6.  As the class session proceeds, listen closely to the content students are drawing, making with materials, or narrating onto their film so that you can intervene with guiding questions or references to content support materials such as the Protein Synthesis Check with sample answers.

7.  As the class session goes on, you will observe many aspects of project design:  

  • Students choosing new/alternate materials to use in their film.
  • Students experimenting with voiceovers and other strategies to highlight important points in the process of protein synthesis.
  • Students discussing next steps within their group and assigning individual group members to specific tasks.
  • Students referring to their notes for guidance on the sequencing of events in protein synthesis.
  • Students asking other groups for technology hacks, work arounds, or strategies.
  • Students coming to you to discuss specific issues their group is experiencing:  how to upload, share, or save their work, the meaning of specific terms, working through brain blocks in terms of next steps in project management, ideas for materials or creative ways to show the next step of the process

Enjoy every bit of what you observe!  Your students are functioning independently on a complex task involving detailed conceptual knowledge and are doing so collaboratively and with focus and energy.  

The Classroom Flow: Preparing for Tomorrow's Film Share

5 minutes

1.  Collect devices and remind students to return materials either to the shared area or, if they are ones specifically created by/for the group, to the labeled class bins.  

2. Remind students when/if the materials and devices will be available outside of class hours.  Be sure to tell them that no matter where they are in the process of video creation now that they need to have their completely finished by our due date.  Let students know that they need to check in with you immediately if issues arise that makes this challenging so that together you can brainstorm ways to make it work.

  • Note: Students typically have finished the first 2-3 phases of protein synthesis and are working on translation or protein folding.  However, even if other groups are not that far along, do not be alarmed!  Some groups take a long time in the initial stages and then fly through the rest.  So long as you have checked in with each group and have a clear sense of their ongoing plan to meet the deadline, the final session will turn out very well.  I have yet to have a group fail to turn in work unexpectedly or with major flaws that require them to redo it for evaluation.  Groups that need extra time ask for it and as a result of that extra time and trusting, respectful negotiation, produce high quality work.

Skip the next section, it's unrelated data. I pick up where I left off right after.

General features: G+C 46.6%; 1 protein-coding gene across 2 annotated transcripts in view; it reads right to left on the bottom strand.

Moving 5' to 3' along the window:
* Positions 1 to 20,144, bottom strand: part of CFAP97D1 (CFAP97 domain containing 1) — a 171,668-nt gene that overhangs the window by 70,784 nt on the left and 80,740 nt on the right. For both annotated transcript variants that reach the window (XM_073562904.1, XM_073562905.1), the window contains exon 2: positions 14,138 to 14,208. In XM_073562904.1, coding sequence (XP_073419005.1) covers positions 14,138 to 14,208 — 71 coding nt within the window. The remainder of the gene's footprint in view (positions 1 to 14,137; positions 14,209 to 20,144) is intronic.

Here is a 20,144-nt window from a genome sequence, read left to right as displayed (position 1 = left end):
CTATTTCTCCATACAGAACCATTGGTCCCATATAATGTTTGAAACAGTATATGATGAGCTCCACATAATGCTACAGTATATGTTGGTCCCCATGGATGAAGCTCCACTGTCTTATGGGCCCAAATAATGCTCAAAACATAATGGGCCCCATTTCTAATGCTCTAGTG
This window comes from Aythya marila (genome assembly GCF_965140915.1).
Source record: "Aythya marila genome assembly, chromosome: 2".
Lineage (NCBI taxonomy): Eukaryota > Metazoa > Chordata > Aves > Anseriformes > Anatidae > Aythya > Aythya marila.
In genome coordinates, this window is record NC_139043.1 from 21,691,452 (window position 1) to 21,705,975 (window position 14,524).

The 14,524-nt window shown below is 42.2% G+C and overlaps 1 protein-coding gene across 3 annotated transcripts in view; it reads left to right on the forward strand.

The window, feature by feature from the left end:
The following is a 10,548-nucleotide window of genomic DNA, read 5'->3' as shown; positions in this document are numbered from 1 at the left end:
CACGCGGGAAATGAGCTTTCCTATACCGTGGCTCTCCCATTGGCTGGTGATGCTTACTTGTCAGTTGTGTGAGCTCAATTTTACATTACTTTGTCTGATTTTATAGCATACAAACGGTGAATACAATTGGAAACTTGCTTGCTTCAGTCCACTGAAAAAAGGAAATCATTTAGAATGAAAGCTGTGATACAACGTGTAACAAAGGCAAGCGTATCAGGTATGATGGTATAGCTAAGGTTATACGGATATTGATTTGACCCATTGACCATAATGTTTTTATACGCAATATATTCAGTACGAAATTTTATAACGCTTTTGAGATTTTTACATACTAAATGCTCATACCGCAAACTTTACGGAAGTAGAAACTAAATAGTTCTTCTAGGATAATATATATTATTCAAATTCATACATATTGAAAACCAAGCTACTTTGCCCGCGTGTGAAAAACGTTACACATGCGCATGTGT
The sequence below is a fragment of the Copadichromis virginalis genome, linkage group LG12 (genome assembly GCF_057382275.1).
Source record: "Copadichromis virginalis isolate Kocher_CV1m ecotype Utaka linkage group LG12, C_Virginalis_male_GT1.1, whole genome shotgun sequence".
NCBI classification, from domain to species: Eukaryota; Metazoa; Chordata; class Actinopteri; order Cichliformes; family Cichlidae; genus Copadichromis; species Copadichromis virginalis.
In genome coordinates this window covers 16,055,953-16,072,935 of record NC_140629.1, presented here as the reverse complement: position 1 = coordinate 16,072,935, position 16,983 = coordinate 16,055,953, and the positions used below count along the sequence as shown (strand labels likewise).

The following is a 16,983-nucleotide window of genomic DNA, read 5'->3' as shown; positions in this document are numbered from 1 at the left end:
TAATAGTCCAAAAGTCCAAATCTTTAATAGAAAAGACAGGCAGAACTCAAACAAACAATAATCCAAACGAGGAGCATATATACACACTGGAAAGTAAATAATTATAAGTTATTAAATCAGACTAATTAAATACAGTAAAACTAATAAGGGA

3.  Tell students that they will be sharing their videos and giving feedback on each other's work at our next session.  

  • Note:  For complex projects like this one, I start the lesson series at the end of one week and have the final share out day the following week.  This way, students have a weekend to concentrate on producing quality work if they choose to do so.  One of the groups who chose to work on their own time at home produced this video below using an Australian accent.  No one in the group is from that area but this was how they chose to make their project unique.  One of the things I love most about projects like this is that students can make it their own in any number of ways, which results in a wide variety of work available to use to view, compare, appreciate, and learn from on the last day of this lesson series.
  • Check out one example of a student created protein synthesis stop motion video.  I felt that this project did a good job of outlining the basics of the process using a voiceover and materials that were simple and clear for the viewer.

Now on to Day 3!